It's pretty sobering when Eisenhower's warning about the 'military-industrial complex' is a more radical statement than anything uttered by a Democrat for the past 50 years. Think about what that teaches us about voting for the lesser of 2 evils. That guy was a REPUBLICAN 5-STAR GENERAL, and he chose as his parting statement to the country to admonish us against the same take-over that Nader and Kucinich and Sharpton, etc are still talking about. Doesn't it seem that this is the right's whole strategy? While in office, they do something really horrible like escalate the Indo-China war, invade Afghanistan, Iraq, etc. (insert atrocity here________), then step away for 4 years or so, regroup and then return stronger than before.

You may blame Ralph's ego, the left, the Socialists or whoever else you'd like, but as long as we keep accepting that our only choice is to vote for these watered-down Republicans, this cycle will continue for another 50 years, until we all work at Wal-Mart for minimum wage and no benefits, with the occassional oil-war thrown in for good measure (you're next, Venezuela). 'That's the best we can hope for right now?' Wow. Maybe the rednecks are right - America: love it or leave it. All I can say is Canada is looking more and more appealing every day.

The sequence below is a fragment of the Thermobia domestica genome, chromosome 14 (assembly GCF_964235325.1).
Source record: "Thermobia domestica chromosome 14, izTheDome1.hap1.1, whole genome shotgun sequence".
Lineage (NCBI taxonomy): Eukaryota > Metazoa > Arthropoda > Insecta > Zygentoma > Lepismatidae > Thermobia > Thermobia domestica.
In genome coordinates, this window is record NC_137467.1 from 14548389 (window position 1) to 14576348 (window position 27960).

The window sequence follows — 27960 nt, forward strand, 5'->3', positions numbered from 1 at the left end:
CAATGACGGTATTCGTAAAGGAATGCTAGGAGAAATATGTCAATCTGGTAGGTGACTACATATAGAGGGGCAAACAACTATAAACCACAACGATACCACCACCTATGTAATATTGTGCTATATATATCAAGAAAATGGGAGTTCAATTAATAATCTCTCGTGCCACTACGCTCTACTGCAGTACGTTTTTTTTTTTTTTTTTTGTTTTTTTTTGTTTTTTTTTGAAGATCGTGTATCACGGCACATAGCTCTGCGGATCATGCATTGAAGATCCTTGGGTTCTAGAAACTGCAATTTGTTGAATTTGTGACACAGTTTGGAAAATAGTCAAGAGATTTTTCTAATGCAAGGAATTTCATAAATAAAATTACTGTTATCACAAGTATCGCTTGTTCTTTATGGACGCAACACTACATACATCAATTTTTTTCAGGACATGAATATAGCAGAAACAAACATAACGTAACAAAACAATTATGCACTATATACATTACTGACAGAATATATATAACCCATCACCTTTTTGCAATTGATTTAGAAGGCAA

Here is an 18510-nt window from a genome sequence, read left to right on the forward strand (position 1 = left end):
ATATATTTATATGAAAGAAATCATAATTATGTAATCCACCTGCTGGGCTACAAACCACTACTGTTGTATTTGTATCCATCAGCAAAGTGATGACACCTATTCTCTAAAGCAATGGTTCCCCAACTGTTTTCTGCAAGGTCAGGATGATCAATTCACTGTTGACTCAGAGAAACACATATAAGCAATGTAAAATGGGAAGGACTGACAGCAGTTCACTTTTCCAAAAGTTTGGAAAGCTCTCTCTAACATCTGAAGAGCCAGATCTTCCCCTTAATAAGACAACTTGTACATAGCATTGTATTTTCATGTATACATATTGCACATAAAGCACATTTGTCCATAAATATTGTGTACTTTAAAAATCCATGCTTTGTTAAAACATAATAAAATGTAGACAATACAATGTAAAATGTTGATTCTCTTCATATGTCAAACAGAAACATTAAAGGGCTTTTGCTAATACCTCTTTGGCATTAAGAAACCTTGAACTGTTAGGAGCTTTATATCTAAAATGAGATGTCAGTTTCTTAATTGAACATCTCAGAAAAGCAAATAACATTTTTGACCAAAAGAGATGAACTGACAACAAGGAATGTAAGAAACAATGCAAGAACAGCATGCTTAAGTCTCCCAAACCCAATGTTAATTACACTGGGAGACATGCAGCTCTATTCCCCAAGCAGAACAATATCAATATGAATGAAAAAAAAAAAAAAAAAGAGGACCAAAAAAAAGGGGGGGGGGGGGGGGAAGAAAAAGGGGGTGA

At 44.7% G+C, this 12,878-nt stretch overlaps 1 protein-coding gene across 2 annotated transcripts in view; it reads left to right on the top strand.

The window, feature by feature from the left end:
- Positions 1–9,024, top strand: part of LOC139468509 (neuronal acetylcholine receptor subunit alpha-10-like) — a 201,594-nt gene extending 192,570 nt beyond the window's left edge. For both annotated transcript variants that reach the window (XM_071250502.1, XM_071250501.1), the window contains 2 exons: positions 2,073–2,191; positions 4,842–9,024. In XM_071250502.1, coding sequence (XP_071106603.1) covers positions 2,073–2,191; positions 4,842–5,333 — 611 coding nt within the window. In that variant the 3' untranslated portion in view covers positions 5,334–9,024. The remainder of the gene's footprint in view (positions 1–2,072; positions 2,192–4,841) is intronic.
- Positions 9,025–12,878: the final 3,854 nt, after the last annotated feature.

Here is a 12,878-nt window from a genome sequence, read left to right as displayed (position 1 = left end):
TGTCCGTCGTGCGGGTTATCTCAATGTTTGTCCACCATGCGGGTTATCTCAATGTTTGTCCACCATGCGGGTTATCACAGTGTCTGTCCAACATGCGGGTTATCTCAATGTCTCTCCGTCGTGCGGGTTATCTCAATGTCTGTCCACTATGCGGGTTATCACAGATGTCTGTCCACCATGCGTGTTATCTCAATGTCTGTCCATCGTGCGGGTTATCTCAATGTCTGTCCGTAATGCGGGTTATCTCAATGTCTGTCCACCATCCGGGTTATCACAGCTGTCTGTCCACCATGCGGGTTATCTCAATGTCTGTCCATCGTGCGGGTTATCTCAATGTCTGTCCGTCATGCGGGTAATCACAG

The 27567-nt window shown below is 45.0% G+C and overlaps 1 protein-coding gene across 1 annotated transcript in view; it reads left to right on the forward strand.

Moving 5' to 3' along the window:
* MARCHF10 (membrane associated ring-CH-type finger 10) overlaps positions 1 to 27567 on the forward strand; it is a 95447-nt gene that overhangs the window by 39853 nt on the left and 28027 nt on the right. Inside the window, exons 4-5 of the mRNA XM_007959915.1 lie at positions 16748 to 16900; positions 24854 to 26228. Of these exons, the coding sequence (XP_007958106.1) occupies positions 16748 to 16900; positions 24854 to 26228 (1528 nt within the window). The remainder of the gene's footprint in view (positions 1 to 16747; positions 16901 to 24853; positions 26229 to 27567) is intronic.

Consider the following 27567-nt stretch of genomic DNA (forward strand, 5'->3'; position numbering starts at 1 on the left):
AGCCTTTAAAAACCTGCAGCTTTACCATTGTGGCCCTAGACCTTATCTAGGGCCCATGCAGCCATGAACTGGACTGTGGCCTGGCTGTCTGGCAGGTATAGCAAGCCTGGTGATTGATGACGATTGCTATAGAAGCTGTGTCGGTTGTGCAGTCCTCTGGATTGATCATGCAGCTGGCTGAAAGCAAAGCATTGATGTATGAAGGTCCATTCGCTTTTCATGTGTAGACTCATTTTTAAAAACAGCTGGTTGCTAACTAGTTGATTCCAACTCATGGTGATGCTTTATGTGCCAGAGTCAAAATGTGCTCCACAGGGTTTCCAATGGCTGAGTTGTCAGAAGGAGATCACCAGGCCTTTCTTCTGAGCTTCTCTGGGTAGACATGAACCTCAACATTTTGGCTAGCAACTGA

Posted by: DC at February 23, 2004 07:43 AM

That's pragmatism for you, DC. And when I say "right now," I mean right now. If you ask me, the Bush administration is outright sociopathic, and getting them out of power is an urgent matter.

As for breathing a sigh of relief if Kerry takes power, no. I'm turning all the same powers I've been using against Bush and turning them against the new guy as soon as he's inaugurated.